Of every 100 fish taken from the seas around New Zealand, 94 are caught by the commercial fishing industry and six by recreational anglers. But the economic value to the country's economy is about the same.
This is revealed in a major study of the value of salt-water fishing in this country. The project was initiated in 2014 by the New Zealand Marine Research Foundation, which decided it was time we had a better understanding of the economic contribution that fishing-related recreation makes at a national and regional level.
Experienced international researchers Southwick Associates were engaged, and the LegaSea organisation led the necessary fund-raising.
The results are enlightening.
"In economic terms alone, recreational fishing is a substantial and critical industry," the report says.
"Like other industries, its lifeblood is the revenues received from its customers, who in this case are fishers.
"The many firms who support fishers include retailers, boat builders, tackle manufacturers, suppliers, marinas, motels, restaurants, charter operators, media and more."
The 700,000 people who fish in the sea every year spend $946 million.
"These dollars then circulate through the economy supporting 8100 jobs and stimulating $1.7 billion in total economic activity."
"And there is growth potential also. Participation in both fresh- and salt-water fishing increased by 10 per cent between 2008 and 2014, and if fisheries are kept strong and resilient can grow even more."
This is all based on catching only 6 per cent of the total catch in salt water.
By comparison the commercial fishing industry lands 94 per cent of all fish, of which 90 per cent is exported, and generates between $1.4 billion and $1.6 billion in value to the economy.
Fishing is the fifth most popular recreational activity in the country, and totals 2.65 million days each year.
If it was listed as an industry on the New Zealand Stock Exchange, the direct spending by anglers would put the industry among the top 40 companies.
The report details different categories, including tourist and regional fishing, and summarises spending, such as: Kiwi residents spend an average of $1400 per year on fishing, shore-based fishers spend $710 a year while boat fishers spend $1800. Recreational fishing generates $136 million in GST revenues and $52 million in personal income tax.
The study took two years and says: "Now the results need to be shared with decision-makers, resource managers, the general public and the generous people who funded the valuable project.
"The foundation realises not everyone has an interest in recreational fishing, but most Kiwis aspire to having clean, healthy seas with an abundance of marine life.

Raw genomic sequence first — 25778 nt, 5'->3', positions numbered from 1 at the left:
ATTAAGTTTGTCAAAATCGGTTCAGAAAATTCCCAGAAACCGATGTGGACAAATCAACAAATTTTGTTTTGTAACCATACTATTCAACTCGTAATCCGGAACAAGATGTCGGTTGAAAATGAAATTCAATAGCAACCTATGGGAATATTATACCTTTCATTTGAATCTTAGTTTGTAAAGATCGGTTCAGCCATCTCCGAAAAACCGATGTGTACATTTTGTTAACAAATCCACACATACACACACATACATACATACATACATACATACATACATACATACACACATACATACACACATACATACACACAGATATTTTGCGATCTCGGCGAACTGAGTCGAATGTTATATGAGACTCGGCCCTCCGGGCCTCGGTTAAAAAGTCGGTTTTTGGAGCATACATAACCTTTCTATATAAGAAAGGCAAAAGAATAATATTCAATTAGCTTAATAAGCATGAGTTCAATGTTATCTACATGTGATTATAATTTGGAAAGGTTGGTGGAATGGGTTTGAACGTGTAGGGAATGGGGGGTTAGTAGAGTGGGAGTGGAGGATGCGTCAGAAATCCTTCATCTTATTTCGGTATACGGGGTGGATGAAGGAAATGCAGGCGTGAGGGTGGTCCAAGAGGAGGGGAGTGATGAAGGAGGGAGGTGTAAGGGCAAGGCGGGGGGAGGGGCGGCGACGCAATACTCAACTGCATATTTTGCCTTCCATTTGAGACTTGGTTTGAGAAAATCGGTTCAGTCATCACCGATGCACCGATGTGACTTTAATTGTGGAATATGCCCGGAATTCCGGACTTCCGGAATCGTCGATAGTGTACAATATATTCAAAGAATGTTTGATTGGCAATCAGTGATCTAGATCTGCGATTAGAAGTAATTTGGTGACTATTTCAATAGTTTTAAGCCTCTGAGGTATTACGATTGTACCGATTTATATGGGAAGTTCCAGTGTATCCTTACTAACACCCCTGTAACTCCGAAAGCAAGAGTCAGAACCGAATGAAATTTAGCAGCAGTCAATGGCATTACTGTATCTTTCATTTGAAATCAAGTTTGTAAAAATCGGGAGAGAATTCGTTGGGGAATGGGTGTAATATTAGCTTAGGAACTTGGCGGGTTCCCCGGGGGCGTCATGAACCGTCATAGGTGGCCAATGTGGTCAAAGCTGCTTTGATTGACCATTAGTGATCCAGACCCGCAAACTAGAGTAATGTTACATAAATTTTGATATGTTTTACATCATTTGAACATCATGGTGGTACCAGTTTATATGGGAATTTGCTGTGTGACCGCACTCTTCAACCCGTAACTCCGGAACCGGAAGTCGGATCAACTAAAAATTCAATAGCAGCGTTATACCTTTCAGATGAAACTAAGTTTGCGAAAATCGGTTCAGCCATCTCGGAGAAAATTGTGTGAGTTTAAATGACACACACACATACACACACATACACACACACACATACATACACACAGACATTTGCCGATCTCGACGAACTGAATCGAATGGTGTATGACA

"This report offers substantial evidence to support a change of management focus, from the current state of sustained depletion to a state of restored abundance.
"But a shift in management will only happen if there is sufficient political motivation to change."
It calls on interested people to promote such an approach to politicians and government ministries and other industries.
"By working together, we can generate the necessary policy changes to ensure fisheries are more productive and provide for the needs of future generations.
"What better way to do that than by having abundant fisheries and a thriving recreational fishing industry supporting job growth and regional development."
The report shows that in 2014, almost 109,000 international visitors sought a fishing experience while they were in the country.
It estimates that 26 per cent came with the primary purpose of going salt-water fishing.
With careful management, our marine resources could stimulate a strong tourist sport-fishing industry. A prime example is our world-class kingfish fishery.
"Prudent management has enabled kingfish stocks to rebuild to where they are a drawcard for many offshore anglers seeking an unforgettable and potentially world-beating fishing experience.
"Spending by these visitors adds valuable income to businesses in Northland, Coromandel, the East Coast and the top of the South Island," says the report.
And 32 of the 34 recognised men's and women's world-record yellowtail kingfish catches have been recorded in New Zealand waters.
Kahawai is another sport fish which is popular with visitors using light tackle, and is generally quite abundant.
"Imagine the increased benefits if we gained a similar reputation for having other well-managed and abundant fisheries."
After all, fish that are caught and released will have more value than a slab of meat in a frozen box that's sold for a few cents to another country.
It is all about having more fish in the water, and raising the value of those fish; but also about having balance, for the commercial fishing industry employs a lot of people and contributes valuable export dollars.